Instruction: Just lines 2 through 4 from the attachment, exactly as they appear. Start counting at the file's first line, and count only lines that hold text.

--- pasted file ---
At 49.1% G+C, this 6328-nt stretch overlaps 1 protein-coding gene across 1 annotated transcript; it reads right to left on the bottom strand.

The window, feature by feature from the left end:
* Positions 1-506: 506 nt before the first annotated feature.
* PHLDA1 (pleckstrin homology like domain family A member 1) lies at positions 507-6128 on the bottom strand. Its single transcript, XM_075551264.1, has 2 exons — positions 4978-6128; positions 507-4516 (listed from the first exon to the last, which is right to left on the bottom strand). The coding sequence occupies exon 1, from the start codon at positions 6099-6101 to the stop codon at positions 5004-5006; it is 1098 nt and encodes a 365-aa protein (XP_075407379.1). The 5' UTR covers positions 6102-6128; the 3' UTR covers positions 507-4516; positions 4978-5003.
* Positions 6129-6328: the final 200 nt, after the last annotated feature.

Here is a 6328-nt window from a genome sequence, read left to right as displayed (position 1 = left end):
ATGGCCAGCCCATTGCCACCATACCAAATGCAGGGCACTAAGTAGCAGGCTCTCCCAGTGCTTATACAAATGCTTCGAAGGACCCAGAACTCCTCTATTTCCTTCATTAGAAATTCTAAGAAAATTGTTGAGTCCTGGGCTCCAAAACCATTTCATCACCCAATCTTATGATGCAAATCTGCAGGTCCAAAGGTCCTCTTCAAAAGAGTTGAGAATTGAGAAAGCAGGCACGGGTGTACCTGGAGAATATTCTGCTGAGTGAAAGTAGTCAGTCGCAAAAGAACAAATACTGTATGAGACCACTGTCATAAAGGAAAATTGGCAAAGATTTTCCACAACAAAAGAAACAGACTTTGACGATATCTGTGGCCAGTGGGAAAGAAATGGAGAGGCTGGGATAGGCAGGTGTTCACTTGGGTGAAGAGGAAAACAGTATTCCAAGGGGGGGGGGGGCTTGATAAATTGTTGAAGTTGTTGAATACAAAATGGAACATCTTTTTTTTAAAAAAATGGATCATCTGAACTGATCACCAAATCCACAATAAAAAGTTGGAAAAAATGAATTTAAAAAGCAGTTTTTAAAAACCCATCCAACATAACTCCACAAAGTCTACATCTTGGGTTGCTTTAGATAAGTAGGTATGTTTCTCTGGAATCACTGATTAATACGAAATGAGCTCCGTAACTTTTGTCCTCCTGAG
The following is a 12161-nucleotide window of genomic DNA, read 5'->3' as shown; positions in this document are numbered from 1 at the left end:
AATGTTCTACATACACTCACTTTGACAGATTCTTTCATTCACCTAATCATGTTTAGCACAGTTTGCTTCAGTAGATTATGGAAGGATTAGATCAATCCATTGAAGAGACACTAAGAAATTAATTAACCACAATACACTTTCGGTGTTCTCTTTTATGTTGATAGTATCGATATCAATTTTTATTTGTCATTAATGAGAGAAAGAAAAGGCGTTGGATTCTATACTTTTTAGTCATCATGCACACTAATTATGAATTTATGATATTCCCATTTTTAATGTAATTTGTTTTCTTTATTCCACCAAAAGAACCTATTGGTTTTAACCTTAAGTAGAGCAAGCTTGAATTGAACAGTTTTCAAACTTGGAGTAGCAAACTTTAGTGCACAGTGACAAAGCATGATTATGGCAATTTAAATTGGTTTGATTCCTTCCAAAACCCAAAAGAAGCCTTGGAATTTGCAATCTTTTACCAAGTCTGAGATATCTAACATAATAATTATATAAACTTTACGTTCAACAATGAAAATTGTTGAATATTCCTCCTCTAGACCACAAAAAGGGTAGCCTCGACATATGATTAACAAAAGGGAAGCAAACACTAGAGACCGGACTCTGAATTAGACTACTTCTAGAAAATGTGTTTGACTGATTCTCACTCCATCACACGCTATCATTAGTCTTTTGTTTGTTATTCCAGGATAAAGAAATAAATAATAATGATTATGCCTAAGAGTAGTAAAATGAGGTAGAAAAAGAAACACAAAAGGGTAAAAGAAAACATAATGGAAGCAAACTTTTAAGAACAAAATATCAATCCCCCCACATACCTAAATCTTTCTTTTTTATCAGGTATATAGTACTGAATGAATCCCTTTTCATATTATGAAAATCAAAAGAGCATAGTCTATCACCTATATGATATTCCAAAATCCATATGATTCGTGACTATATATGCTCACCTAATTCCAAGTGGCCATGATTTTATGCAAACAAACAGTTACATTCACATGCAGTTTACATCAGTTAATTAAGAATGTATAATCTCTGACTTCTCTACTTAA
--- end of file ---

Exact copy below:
The window, feature by feature from the left end:
* Positions 1-506: 506 nt before the first annotated feature.
* PHLDA1 (pleckstrin homology like domain family A member 1) lies at positions 507-6128 on the bottom strand. Its single transcript, XM_075551264.1, has 2 exons — positions 4978-6128; positions 507-4516 (listed from the first exon to the last, which is right to left on the bottom strand). The coding sequence occupies exon 1, from the start codon at positions 6099-6101 to the stop codon at positions 5004-5006; it is 1098 nt and encodes a 365-aa protein (XP_075407379.1). The 5' UTR covers positions 6102-6128; the 3' UTR covers positions 507-4516; positions 4978-5003.